In a family of perfectionists, the tweenaged Elorah couldn't be wrong. She was born relishing the stimulus of conflict. Her mother, Erin Muller, recorded their interactions, and Anspach gave her feedback on ways Muller could dissociate. Stepping back helped Muller to realize that it was physiological for Elorah. Feeling less critical of herself, Muller could see how to support Elorah while presenting clearly defined limits.

In conflict, even with our own beloved kids, it becomes personal and internalized. Parents almost get into the brain stem's fight or flight mode themselves. "What I learned through Conscious Discipline, after years of trying things, was that I have to keep calm first."

Even when parents are with their children all day, they're often digitally occupied. That isn't the face-to-face contact that builds key cortical limbic connections. "If we don't section out time where we are able to be present, children suffer," says Anspach. "That's what we see with behavior: children are often lacking that connection."

Tamburrino and Muller incorporate discipline into their everyday lives by heading off problems before they happen. With Elorah, it's about strategizing different scenarios so that when she's in a situation, Elorah has a plan. "We expect kids to have all kinds of skills," Muller muses. "You don't expect a two-year-old to read; you can't expect they'll stop what they're doing instantly. It's not skills they have, and that's OK. We have to help them learn those skills outside of the conflict."

Discipline Yourself First

Now Muller sees it as a teaching moment when her younger son tries to climb into the oven because he thinks it's fun, and she's careful not to manipulate Elorah's accommodating sister into doing things to make her happy. "That's not my job to get them to comply right now. It's my job to teach them healthy emotional functioning." And as Anspach says, "You can't teach something you can't do yourself." Muller feels that she can't expect her kids to behave in a situation better than she does. When Muller releases her own perfectionism, it allows Elorah to let go of hers. "But if nothing changed in my kids' behavior, I have a different perspective. If nothing else, I feel better about my own behavior."

Nicole Mack was a great parent to her little girl, Skylar. Then she had twin boys. "You get tired. I found myself yelling. I didn't like how I was interacting with them." There was tightness in her chest, and she felt pissed off. "I was overwhelmed, and everyone was screaming. It was horrible." When she practiced Conscious Discipline skills, the tantrums didn't last so long. "My tantrums, my husband's tantrums," Mack quips. "Everything is calmer in the house."

As Bailey writes in the core Conscious Discipline book Easy to Love, Difficult to Discipline, "Remember, discipline yourself first, and your children second." In any situation, your intention precedes you, and that's where traditional, fear-based discipline methods like time-outs, elaborate punishments, and spanking fails. The unconscious intention is to shame, punish, or make someone do something. The students of Conscious Discipline are learning love-based discipline, where they practice being present and composed in moments of family conflict, rather than always needing to improvise. They hope to download their calm to their children. But that transition is a practice. "[It's] about lasting inner change for you and your child. Such change demands time, effort, and persistence," writes Bailey.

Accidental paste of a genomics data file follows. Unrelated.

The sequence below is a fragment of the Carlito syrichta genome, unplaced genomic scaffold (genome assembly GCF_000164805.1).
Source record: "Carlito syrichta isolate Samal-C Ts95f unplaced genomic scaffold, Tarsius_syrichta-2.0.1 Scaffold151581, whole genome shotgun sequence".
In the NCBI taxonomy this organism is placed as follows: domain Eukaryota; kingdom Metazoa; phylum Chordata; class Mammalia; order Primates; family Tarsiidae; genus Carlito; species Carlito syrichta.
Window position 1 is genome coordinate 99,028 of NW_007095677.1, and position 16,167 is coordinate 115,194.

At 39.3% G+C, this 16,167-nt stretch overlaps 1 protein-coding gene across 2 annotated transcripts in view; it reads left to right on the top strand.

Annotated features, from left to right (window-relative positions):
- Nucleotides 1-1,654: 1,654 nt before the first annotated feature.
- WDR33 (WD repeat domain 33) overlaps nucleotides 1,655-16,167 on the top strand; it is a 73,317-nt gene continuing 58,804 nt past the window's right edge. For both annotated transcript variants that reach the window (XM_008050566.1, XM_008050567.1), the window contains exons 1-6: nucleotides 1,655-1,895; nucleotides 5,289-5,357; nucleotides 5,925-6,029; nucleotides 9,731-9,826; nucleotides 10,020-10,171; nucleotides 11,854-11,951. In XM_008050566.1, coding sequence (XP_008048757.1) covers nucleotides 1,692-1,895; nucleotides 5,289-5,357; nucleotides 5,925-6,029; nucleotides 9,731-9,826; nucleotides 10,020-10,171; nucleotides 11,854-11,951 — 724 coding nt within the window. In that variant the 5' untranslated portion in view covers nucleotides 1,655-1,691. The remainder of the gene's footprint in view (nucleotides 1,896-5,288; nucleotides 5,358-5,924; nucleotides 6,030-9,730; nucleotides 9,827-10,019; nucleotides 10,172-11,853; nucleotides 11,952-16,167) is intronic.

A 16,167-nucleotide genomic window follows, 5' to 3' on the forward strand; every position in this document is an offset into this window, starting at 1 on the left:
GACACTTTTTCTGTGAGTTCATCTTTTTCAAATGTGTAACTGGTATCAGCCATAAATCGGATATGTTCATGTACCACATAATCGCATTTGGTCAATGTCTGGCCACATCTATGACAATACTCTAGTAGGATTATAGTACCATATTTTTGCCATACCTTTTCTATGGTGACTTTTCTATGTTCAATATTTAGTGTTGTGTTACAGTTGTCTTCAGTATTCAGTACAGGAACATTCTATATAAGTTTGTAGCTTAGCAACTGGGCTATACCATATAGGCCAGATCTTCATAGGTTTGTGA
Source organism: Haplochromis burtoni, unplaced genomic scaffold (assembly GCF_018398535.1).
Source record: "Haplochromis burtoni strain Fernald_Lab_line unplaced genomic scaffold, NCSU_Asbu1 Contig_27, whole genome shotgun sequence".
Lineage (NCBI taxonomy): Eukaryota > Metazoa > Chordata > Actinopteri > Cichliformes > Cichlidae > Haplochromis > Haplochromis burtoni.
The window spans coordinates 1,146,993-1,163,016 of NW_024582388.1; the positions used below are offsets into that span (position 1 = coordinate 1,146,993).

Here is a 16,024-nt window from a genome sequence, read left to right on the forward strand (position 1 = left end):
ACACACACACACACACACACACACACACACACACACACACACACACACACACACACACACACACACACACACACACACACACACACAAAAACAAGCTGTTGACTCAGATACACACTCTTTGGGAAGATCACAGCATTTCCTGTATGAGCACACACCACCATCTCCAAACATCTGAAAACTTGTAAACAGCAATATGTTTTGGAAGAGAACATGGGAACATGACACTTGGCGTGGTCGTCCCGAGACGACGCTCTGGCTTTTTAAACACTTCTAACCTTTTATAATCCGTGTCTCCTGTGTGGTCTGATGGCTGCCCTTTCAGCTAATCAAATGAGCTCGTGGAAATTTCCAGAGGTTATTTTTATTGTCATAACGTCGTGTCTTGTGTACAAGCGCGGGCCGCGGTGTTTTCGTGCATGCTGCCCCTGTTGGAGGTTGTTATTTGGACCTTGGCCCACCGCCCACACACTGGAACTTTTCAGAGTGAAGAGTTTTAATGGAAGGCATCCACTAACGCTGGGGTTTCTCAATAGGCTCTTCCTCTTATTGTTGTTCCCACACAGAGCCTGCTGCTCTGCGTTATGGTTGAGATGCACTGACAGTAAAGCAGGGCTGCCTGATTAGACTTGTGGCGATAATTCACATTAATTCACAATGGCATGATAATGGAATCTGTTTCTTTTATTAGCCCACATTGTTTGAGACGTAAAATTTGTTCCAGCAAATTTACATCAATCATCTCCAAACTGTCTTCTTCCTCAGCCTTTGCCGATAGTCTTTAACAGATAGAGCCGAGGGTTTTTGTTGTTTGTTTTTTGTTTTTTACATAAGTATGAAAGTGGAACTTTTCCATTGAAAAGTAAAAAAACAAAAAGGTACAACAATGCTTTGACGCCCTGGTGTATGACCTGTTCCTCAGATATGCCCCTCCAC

In the last year, Conscious Discipline has helped the Mack boys interact as toddlers, taking turns and playing well with others. Skylar uses the language, too, when the three play together. "And I go to my room when I'm upset," Skylar says. It's her Safe Place—a Conscious Discipline term for a space where people go to calm down. Mack also uses the techniques in her Infant Swimming Resource lessons. To new swimmers, Mack gives two positive choices, which fosters a sense of control so they're open to learning.

"There's this idea that parenting is innate," Anspach says, "but the reality is that it's learned." In her classes, Anspach teaches adults to disengage so other people's behavior doesn't impact them. Parenting is stressful, and it's easy to be overwhelmed when constantly policing the children. Tamburrino feels it brings up old feelings of powerlessness: people being hurtful or not recognizing your feelings. "You're your own therapist in a way when you're parenting." When she tells her son, "You're having such a rough time," it's a way to remind herself, too. "They are having a hard time; they're not doing it to you," says Tamburrino. Conscious Discipline helps parents to notice what their triggers are and manage their own internal mayhem. Because combing your home or the world for ways to help and connect with people leaves no room to take things personally.